Origin of the name of each Canary Island
Tenerife, “Tin Irifi,” means the place of thirst. This word has an Amazigh (Berber) origin from Morocco and North Africa.
The Island is named Lanzarote after the Genoese sailor Lancelotto Malocello, one of the first explorers of the Island.
The name “Forte Ventura” was given by the navigators of the time, which means “very lucky” (Gran Afortunada in Spanish).
Gran Canaria was the Island that took the longest to be colonized due to the number of social groups and tribes formed on the Island. Therefore it was called “Grande,” which led to Gran Canaria.
It is said that the origin of “La Gomera” comes from the North African tribe of the Ghomara in the Rift region and that they were castellanized on that Island. Some other historians say that the name revolves around Berber terms such as “agmer or Igemran” meaning meadow or islet. But the mystery is still out there.
The name of the “Hierro” island comes from the aboriginal language (Hero or Ecero), and, during the conquest, it was transformed by similarity with the Castilian word “Hierro,” meaning “iron.”
“The name (La Graciosa) appears in documents before the expedition of conquest to the Canary Islands. For example, it appears in the Book of Conosçimiento from the mid-14th century and the chronicles of Henry III. They described the Island as “La Graciosa,” which means the funny one.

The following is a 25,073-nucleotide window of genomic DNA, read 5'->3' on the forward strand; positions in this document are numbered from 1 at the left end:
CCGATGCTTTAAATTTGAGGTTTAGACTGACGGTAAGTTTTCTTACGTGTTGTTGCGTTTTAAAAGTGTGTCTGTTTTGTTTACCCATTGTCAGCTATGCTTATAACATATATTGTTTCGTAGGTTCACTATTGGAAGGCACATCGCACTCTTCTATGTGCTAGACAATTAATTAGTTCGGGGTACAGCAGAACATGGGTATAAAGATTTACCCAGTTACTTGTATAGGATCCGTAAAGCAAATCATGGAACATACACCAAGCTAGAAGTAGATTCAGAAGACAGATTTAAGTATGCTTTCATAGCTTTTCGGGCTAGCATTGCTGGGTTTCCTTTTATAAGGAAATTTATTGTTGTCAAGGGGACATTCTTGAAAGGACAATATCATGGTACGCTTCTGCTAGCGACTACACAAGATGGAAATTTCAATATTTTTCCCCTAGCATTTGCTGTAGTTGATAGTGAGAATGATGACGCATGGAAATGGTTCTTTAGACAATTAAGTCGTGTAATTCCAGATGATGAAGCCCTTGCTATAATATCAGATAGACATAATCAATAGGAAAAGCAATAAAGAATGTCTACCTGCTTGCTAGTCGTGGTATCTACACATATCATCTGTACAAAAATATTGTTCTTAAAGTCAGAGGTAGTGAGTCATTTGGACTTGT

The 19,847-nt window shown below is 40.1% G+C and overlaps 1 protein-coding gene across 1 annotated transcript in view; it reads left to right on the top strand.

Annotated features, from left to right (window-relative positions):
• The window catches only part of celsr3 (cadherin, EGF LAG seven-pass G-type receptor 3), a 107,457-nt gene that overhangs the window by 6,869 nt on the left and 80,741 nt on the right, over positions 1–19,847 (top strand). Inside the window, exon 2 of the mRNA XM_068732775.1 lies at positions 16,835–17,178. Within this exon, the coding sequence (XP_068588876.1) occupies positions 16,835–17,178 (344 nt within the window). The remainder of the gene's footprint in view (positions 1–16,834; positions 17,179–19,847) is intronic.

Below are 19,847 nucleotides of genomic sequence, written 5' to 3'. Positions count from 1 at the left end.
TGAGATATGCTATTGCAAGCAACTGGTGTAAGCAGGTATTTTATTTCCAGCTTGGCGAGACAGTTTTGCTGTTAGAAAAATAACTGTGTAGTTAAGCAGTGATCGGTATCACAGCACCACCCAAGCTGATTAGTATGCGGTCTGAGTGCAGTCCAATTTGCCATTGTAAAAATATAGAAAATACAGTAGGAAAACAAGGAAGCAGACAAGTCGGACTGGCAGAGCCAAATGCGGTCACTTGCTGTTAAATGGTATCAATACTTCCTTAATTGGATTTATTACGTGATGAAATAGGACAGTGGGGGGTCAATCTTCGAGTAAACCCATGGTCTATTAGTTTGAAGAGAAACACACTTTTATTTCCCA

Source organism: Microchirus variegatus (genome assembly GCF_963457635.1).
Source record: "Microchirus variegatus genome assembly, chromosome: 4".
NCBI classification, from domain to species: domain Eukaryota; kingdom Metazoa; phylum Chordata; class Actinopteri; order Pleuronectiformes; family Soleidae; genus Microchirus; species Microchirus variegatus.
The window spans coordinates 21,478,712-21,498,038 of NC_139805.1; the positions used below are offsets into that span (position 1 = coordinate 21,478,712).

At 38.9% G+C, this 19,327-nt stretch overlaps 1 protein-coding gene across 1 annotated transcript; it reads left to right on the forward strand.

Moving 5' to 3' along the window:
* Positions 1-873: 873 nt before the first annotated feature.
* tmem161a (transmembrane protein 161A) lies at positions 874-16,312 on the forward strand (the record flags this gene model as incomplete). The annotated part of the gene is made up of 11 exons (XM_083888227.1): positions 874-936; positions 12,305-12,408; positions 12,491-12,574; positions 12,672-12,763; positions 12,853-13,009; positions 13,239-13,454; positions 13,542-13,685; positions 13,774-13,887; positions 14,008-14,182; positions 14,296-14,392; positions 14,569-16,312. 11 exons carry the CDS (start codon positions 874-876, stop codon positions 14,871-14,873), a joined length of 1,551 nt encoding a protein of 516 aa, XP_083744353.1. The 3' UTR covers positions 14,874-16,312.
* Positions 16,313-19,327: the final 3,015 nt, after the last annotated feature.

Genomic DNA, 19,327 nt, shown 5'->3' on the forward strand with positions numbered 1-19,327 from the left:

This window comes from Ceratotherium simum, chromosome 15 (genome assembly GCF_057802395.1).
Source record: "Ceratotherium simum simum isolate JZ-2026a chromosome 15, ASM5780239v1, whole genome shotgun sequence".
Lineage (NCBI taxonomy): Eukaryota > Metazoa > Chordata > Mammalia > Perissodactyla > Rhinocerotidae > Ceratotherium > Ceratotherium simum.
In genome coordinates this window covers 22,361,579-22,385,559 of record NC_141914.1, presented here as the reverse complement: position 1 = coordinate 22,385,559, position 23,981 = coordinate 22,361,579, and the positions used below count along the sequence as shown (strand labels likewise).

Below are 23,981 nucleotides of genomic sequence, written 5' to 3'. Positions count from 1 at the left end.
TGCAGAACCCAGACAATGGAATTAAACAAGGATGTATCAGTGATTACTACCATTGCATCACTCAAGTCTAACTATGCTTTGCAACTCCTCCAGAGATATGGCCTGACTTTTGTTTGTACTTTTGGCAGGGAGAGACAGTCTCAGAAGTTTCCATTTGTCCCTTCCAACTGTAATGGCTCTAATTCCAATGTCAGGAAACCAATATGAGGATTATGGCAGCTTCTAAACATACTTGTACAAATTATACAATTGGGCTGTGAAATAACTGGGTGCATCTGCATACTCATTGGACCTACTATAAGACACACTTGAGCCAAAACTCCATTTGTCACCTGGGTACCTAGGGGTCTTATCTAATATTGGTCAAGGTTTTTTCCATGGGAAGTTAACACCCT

There are three theories about its origin.
The first says that some Spaniards in the time of King Abides, fleeing from a dreadful and prolonged drought, found the Island of La Palma, and “in the freshness of their lands of the time, they were victorious.”
The second says that Mallorcan navigators of the 14th century put this name to the Island in recognition of the capital of the Island where they came from.
The third hypothesis is from a 17th-century Canary historian, Cristóbal Pérez del Cristo, who believes its name comes from the Island Planaria.
This is just too much at this point. Who holds the truth?
Any of them can open our minds to the infinite amount of legends, myths, and traditions this gorgeous land contains. Here are 13 curious facts about the Canary Islands that actually make sense:
13 Fun Facts About the Canary Islands
1. “Podenco Canario,” a native dog breed to the Canary Islands